Auto shows were where you went to learn about automotive advancements. Just as people went to the Universal Exhibition to learn about the march of progress: television broadcasting (New York, 1939), the Big Wheel (Chicago, 1893), the Eiffel Tower (Paris, 1889), the Ford Mustang (New York, 1964). Now all you need to do is fetch a YouTube video. There hasn’t been a World’s Fair in North America since Vancouver 1986 and the most recent ones have expensive nation-building and chest-pounding exercises (much like the Olympics).

If you go to a car show, it is either because of the pleasure of seeing new cars, or because of your children’s enthusiasm for cars, or because you are buying one that you will buy soon. But you probably know the main lines on their appearance and potency.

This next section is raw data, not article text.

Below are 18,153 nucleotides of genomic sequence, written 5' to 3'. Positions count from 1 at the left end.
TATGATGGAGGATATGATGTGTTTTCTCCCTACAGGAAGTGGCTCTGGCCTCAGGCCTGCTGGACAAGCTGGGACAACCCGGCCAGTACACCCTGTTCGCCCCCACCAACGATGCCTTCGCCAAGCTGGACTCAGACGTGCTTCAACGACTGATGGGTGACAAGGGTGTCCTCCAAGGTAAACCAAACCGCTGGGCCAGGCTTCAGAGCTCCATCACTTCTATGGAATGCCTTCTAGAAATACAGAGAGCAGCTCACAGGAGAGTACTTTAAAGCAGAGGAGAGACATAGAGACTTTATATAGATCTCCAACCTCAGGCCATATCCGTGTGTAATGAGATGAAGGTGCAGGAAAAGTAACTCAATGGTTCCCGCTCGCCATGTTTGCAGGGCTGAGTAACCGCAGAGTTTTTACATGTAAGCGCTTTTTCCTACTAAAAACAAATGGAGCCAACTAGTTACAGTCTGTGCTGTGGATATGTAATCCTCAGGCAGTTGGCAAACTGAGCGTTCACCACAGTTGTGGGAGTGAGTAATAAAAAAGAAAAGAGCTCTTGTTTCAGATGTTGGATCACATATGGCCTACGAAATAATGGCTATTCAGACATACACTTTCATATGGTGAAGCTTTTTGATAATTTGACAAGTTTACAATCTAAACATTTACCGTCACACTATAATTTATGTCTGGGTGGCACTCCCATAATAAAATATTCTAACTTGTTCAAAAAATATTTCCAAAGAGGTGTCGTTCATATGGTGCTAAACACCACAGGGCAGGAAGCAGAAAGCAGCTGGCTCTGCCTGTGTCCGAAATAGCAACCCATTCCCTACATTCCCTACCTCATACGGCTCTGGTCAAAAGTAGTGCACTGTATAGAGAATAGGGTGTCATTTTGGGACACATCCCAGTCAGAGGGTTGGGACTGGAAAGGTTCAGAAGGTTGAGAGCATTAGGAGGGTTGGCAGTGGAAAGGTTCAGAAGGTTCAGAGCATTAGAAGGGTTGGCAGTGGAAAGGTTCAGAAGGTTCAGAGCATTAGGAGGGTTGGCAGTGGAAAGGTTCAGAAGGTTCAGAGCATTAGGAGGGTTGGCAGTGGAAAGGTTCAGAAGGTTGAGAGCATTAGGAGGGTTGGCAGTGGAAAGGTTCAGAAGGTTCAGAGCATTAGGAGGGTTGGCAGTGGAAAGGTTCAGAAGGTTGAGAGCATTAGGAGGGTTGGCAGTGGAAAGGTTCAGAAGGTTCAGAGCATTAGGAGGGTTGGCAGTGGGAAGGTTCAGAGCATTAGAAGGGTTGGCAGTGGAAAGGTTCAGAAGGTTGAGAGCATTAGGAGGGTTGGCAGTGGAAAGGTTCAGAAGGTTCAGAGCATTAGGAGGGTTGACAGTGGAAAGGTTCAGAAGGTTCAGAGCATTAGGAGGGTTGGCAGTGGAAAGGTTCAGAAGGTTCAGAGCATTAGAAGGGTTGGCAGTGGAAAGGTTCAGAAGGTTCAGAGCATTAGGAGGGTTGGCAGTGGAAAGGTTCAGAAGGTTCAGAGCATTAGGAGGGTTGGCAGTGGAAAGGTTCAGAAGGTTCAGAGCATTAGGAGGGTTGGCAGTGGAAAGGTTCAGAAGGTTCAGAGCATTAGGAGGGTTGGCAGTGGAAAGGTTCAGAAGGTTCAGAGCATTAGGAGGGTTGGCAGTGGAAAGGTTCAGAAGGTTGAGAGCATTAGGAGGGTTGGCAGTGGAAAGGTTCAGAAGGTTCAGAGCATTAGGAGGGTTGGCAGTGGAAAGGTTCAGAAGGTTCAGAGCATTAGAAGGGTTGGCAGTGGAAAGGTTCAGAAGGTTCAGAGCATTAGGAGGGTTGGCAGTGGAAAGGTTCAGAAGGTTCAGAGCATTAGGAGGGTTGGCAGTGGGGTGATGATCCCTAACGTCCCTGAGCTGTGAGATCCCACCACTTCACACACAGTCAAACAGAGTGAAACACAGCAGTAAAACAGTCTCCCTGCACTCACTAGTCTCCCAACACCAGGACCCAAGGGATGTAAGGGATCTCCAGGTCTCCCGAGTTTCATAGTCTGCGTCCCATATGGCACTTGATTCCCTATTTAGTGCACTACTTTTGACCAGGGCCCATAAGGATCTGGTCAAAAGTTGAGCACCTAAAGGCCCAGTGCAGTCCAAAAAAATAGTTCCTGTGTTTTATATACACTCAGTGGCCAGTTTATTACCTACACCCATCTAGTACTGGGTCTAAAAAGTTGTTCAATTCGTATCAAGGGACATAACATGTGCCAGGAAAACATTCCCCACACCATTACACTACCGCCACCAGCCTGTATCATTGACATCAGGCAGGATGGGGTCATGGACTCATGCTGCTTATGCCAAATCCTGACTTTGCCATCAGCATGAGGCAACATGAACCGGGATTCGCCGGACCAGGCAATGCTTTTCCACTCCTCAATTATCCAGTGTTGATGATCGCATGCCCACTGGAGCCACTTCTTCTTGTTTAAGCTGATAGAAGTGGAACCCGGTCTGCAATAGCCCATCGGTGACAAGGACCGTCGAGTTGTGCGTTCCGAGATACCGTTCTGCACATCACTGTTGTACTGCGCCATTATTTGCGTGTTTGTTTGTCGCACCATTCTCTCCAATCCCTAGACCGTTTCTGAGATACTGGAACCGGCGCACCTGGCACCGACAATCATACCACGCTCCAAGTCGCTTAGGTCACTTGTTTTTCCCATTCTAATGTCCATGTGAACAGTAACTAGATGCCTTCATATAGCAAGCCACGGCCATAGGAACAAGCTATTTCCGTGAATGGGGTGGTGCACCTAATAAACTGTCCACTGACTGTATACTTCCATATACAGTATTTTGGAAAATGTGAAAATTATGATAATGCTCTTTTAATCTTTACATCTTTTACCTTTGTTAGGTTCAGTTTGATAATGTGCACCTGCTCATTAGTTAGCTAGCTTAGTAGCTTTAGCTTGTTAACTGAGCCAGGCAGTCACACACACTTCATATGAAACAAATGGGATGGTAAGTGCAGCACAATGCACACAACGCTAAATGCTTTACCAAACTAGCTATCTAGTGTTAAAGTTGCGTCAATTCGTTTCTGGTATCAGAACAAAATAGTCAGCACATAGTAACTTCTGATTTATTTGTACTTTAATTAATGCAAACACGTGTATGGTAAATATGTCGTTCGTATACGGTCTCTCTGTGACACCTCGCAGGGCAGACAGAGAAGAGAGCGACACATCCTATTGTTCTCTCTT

Long before Lil Nas X and Billy Ray Cyrus (“Ridin’ on a horse, ha, You can whip your Porsche”), Ram trucks opened the Detroit auto show with a cattle drive in 2008. was a very cold day and you had to get up very early to see this unique event.

2. Automakers don’t exhibit where their cars don’t sell

That’s what hurt Detroit. For years, foreign automakers—those headquartered outside the United States—all flocked to Detroit (NAIAS, or North American International Auto Show). They wanted to be part of the excitement for the two or two and a half days, press and charity before the show opened to the public. In Detroit, no matter what Mercedes-Benz showed, local coverage favored the Big Three: Chrysler (at the time), Ford and GM. But then, who would want to write variable valve timing and direct injection in a new Benz when you had Ram (Chrysler) trucks herding cattle past Cobo Hall? It was 2008, the year after Daimler and Chrysler ended their 10-year merger.